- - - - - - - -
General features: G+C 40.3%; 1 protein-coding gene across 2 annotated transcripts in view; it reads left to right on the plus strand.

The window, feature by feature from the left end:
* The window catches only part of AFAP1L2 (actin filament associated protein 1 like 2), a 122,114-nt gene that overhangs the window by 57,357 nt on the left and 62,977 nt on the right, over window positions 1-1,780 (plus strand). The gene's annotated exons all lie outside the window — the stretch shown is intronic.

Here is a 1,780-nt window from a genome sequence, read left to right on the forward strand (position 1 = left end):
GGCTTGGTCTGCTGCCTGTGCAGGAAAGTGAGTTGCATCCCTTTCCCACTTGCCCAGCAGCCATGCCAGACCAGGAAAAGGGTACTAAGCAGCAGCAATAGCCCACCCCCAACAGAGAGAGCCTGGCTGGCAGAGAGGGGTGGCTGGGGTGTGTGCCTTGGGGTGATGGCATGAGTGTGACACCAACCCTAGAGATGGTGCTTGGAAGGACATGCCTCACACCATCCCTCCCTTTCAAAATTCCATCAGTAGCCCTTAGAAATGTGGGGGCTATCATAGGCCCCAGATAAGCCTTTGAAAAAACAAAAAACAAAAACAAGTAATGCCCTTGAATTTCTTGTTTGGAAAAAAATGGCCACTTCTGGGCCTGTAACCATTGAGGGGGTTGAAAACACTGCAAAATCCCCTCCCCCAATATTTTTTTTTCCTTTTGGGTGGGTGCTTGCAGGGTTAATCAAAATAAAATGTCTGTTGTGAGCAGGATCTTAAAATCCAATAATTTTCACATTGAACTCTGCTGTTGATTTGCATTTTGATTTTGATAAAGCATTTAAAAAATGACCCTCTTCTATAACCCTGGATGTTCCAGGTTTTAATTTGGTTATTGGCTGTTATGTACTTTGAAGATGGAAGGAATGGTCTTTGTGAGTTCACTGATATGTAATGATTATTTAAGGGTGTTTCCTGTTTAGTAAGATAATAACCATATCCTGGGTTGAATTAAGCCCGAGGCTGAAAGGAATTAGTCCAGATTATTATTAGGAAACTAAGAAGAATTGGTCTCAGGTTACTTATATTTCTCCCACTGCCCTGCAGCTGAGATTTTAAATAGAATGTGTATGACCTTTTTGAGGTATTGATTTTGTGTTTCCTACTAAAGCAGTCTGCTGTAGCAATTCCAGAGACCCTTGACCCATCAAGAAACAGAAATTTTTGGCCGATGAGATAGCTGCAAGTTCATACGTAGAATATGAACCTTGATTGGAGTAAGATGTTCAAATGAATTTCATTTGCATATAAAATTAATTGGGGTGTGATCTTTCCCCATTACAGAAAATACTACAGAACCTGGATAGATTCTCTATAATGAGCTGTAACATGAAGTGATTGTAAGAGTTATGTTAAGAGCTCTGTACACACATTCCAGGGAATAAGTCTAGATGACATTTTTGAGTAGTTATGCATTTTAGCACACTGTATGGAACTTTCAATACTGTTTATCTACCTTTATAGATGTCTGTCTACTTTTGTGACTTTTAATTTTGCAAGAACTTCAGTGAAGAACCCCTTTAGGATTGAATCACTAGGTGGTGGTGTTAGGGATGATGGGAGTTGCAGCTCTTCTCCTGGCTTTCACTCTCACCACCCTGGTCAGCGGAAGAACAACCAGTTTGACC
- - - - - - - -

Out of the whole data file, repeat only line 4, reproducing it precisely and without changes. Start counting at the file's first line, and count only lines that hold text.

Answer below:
Here is a 1,780-nt window from a genome sequence, read left to right on the forward strand (position 1 = left end):